- PROPERTY – The type and size of the property
- USAGE: What are the practical day-to-day usage requirements?
- EFFICIENCY – What are the financial costs and benefits?
Installing A Modern Central Heating System
Modern boilers and heating systems come with a whole host of options which can be used to create a central heating and hot water system that is best suited to your home, personal usage requirements and budget. So, with so many options, where do you start and how do you decide what is right for you?
First and foremost, you will need to consider your own circumstances. There are of course many factors to consider, but let’s start with the most important, fundamental considerations.
How many radiators do you anticipate having in the rooms?In considering your property, you will need to consider the number of floors, rooms and bathrooms which the boiler and central heating system will need to provide for.
- What about the entrance lobby, hallways or stairway landings?
- How many bath or shower rooms are there?
Okay, so now you have an idea of the scale of things. The next step is perhaps one of the biggest considerations; your usage requirements. This is of course is dependent on the size of your home and the number of people in your household. Apart from heating your home, you will need to consider the amount of hot water you will typically use on a daily basis and how it is likely used. A common consideration in households with more than one bathroom, is whether you will need to use the hot water simultaneously.
By understanding the nature of your usage, it will help to determine the type of boiler that is most suitable for your requirements and whether or not you will require a hot tank /cylinder to be installed as part of your heating system. Essentially there are three main types of gas central heating system set-ups to consider, each of which comes with it’s own advantages and disadvantages.
- COMBINATION – Instantaneous hot water and pressurized heating system
- CONVENTIONAL: Stored hot (copper cylinder) and cold water, boiler feed and expansion tank
- SYSTEM – Stored hot water, mains fed cold water and system boiler and an unvented cylinder.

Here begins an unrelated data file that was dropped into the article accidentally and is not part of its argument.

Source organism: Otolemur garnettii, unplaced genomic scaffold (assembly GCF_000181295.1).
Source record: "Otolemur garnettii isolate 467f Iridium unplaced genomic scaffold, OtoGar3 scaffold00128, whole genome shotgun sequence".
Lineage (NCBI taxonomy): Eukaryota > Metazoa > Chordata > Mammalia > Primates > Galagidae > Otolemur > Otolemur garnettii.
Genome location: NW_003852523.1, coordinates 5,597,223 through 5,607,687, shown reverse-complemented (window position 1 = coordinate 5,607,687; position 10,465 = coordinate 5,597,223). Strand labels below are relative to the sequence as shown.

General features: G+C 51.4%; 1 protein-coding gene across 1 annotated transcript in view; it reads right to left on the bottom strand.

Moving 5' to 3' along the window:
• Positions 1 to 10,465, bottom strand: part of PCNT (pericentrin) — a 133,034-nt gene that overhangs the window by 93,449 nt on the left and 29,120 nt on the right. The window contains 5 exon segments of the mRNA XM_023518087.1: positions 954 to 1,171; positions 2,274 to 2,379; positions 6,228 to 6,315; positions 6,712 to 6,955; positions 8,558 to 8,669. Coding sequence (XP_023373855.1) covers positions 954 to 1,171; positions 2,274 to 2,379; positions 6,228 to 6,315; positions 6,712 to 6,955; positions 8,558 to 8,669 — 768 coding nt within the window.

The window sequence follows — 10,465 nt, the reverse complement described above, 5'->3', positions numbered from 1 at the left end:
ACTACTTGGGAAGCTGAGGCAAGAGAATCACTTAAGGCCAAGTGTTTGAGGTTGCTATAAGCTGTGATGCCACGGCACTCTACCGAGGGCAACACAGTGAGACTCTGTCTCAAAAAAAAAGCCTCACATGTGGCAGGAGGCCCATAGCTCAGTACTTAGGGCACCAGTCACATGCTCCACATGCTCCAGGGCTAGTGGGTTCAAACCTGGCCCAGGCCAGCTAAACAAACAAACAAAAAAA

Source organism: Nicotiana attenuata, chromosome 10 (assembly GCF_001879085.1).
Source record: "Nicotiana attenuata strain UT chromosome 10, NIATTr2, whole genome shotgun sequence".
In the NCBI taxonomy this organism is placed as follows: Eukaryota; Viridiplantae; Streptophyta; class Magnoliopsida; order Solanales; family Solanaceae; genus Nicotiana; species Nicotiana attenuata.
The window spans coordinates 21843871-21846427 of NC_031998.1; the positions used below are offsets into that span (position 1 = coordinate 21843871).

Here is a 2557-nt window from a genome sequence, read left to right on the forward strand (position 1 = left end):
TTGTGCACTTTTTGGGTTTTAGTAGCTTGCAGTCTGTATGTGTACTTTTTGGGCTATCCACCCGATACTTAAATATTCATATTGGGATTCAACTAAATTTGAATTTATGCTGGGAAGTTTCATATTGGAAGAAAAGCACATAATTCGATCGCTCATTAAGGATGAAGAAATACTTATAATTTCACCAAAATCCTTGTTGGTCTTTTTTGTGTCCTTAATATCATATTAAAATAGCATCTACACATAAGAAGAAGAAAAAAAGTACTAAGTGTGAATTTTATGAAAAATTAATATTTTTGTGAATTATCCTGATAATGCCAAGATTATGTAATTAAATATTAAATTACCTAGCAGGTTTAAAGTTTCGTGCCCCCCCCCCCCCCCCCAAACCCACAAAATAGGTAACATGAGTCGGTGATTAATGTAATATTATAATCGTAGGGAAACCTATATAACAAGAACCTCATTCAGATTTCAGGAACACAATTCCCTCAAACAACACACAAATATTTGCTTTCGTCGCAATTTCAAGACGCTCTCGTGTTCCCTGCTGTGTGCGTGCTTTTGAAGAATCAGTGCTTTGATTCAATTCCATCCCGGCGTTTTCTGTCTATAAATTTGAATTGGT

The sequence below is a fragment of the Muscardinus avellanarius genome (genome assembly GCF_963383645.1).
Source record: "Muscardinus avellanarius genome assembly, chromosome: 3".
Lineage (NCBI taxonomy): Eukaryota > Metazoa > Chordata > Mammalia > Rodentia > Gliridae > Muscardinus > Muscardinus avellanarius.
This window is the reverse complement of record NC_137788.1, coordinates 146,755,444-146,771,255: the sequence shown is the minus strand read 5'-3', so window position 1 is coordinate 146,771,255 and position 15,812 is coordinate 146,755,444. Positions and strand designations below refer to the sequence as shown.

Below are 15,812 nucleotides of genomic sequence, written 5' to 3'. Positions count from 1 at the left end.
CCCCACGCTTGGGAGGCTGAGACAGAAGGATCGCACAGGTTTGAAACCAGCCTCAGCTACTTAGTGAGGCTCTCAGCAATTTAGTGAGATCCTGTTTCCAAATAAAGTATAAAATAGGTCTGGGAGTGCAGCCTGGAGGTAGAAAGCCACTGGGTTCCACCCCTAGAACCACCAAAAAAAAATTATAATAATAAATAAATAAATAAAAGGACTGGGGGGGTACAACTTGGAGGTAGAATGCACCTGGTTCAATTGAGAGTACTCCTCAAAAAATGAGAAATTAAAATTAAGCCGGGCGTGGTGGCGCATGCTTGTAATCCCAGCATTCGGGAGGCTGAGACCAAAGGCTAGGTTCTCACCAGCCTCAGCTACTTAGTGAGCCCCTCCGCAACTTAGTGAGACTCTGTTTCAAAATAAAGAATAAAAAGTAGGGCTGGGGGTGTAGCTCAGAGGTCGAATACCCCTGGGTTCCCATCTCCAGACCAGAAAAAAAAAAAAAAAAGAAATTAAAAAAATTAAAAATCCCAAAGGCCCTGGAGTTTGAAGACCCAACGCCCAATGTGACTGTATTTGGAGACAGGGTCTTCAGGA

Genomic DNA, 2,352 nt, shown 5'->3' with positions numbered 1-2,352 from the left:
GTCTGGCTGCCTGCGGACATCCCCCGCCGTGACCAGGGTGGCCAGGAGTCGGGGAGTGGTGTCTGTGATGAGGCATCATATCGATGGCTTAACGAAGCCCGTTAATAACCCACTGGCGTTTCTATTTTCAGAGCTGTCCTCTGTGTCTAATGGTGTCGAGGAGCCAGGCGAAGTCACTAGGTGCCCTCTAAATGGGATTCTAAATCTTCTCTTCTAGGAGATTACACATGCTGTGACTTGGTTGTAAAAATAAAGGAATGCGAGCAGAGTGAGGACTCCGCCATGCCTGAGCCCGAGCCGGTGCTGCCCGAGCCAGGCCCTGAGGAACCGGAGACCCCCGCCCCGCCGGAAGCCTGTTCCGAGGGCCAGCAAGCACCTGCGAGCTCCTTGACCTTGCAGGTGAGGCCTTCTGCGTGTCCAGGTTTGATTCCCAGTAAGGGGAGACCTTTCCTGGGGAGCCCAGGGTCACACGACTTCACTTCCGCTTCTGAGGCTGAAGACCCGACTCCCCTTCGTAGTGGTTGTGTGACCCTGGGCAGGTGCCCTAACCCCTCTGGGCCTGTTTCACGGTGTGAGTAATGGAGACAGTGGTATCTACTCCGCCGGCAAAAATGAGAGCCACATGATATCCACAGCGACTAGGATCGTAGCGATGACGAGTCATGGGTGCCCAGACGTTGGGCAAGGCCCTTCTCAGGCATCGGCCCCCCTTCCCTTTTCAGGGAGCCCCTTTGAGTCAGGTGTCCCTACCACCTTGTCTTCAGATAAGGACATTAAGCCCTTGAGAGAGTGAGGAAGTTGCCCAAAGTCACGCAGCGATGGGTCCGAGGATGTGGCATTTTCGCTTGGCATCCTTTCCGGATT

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Heating Systems With Combination Boilers
In general, Combination boilers are suitable for flats and houses where the hot and cold water requirements are limited to ideally one bathroom / wc and a kitchen (maximum 2 bathrooms). This is simply because Combi boilers are mains-fed, and so using water from multiple locations or ‘draw offs’ can cause an issue with the water supply.
Heating Systems With Conventional Boilers
Conventional boiler systems tend to be found in older properties. These normally comprise of a heat-only boiler, a copper cylinder which stores the hot water, a cold water storage tank and a Feed and Expansion tank. The mains water will supply both of these tanks, the kitchen sink cold tap and usually no more than that. The advantage of a conventional boiler systems is that they do not suffer the pressure drops that combination boiler set-ups can sometimes experience. This is because there is a supply of stored water in the system.However, the space required for all the aspects of a conventional system can be quite extensive and the running costs can out-weigh the benefits in relatively large home if there are only one or two people in the household.
Heating Systems With System Boilers
Finally, a central heating set up that comprises of a System boiler is quite similar to that of a conventional boiler system, but usually the cylinder is an Unvented Cylinder (eg. a Megaflow). This means that there are no cold water storage tanks or Feed and Expansion tanks. The cylinder is mains fed so the pressure at the hot tap will be similar to the mains cold feed entering the property. The advantages of this are the space savings that can be achieved by not having the tanks and the greater flow rate at the hot tap. These cylinders can also be stored in garages and in attics. The disadvantages of this system can be the cost and the requirement of a mains water flow rate of 22 litres per minute.
You may find it useful to read our brief guide to the different types of boiler systems ‘Which boiler system is right for your home?‘ for more information.
Of course there are other aspects of a heating system to consider. At Plumbing Wise we welcome the opportunity to provide you with free impartial advice and a quotation for a practical and efficient central heating installation designed to suit your specific requirements. At Plumbing Wise our Gas Safe Registered central heating engineers are fully trained and qualified to design, install, repair and service your gas central heating system for you. Our estimates are free of charge and are provided in a quick and easy to read format with a breakdown of everything that is included in the installation.